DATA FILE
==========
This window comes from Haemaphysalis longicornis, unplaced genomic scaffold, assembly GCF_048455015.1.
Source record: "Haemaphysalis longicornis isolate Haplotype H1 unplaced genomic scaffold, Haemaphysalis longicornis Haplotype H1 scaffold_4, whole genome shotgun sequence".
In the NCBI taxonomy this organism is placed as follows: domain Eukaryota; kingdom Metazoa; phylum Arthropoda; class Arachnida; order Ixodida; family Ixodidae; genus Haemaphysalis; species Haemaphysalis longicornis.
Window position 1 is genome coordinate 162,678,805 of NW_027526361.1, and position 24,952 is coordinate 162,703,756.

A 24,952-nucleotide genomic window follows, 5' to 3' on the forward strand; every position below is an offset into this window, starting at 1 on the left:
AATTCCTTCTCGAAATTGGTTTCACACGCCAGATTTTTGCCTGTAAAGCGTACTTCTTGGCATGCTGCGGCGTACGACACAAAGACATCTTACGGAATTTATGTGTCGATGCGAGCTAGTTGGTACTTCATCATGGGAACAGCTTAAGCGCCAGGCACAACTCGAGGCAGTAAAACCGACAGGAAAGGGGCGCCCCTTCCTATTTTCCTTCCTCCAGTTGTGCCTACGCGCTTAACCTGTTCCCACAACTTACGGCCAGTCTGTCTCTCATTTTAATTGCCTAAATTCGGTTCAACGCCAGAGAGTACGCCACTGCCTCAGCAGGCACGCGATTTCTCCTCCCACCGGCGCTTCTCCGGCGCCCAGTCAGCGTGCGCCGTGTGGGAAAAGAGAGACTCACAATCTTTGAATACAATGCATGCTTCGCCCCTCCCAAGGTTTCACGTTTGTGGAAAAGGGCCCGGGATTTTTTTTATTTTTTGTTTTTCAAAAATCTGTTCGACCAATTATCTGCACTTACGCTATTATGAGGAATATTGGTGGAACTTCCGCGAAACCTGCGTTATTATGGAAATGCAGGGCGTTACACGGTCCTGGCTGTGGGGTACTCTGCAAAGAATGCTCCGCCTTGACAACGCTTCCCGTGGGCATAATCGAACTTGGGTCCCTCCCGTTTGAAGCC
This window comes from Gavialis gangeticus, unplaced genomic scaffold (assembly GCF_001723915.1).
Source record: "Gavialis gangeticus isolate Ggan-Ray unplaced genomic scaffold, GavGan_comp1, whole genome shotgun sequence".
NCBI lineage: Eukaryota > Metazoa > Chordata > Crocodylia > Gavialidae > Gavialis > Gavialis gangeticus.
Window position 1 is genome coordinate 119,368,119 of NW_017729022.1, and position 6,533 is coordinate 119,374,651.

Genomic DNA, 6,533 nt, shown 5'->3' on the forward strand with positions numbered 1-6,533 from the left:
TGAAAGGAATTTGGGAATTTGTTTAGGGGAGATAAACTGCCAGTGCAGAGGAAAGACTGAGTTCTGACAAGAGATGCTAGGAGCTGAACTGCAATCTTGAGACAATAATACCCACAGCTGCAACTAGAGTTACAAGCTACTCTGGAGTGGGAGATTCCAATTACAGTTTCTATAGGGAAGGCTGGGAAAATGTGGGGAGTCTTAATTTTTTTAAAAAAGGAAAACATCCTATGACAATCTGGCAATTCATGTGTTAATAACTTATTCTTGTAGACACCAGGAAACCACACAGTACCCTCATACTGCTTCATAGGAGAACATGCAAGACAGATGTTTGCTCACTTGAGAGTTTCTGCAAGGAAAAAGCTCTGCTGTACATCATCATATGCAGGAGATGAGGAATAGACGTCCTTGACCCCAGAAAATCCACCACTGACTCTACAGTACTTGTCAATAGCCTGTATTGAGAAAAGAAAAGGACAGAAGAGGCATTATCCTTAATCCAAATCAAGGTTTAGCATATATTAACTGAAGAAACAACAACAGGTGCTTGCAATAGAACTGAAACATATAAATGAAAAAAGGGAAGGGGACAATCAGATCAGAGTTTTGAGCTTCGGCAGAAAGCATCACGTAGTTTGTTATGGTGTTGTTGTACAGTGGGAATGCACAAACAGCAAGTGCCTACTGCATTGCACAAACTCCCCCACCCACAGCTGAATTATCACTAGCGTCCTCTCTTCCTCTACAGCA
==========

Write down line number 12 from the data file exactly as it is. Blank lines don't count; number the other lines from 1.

TGAAAGGAATTTGGGAATTTGTTTAGGGGAGATAAACTGCCAGTGCAGAGGAAAGACTGAGTTCTGACAAGAGATGCTAGGAGCTGAACTGCAATCTTGAGACAATAATACCCACAGCTGCAACTAGAGTTACAAGCTACTCTGGAGTGGGAGATTCCAATTACAGTTTCTATAGGGAAGGCTGGGAAAATGTGGGGAGTCTTAATTTTTTTAAAAAAGGAAAACATCCTATGACAATCTGGCAATTCATGTGTTAATAACTTATTCTTGTAGACACCAGGAAACCACACAGTACCCTCATACTGCTTCATAGGAGAACATGCAAGACAGATGTTTGCTCACTTGAGAGTTTCTGCAAGGAAAAAGCTCTGCTGTACATCATCATATGCAGGAGATGAGGAATAGACGTCCTTGACCCCAGAAAATCCACCACTGACTCTACAGTACTTGTCAATAGCCTGTATTGAGAAAAGAAAAGGACAGAAGAGGCATTATCCTTAATCCAAATCAAGGTTTAGCATATATTAACTGAAGAAACAACAACAGGTGCTTGCAATAGAACTGAAACATATAAATGAAAAAAGGGAAGGGGACAATCAGATCAGAGTTTTGAGCTTCGGCAGAAAGCATCACGTAGTTTGTTATGGTGTTGTTGTACAGTGGGAATGCACAAACAGCAAGTGCCTACTGCATTGCACAAACTCCCCCACCCACAGCTGAATTATCACTAGCGTCCTCTCTTCCTCTACAGCA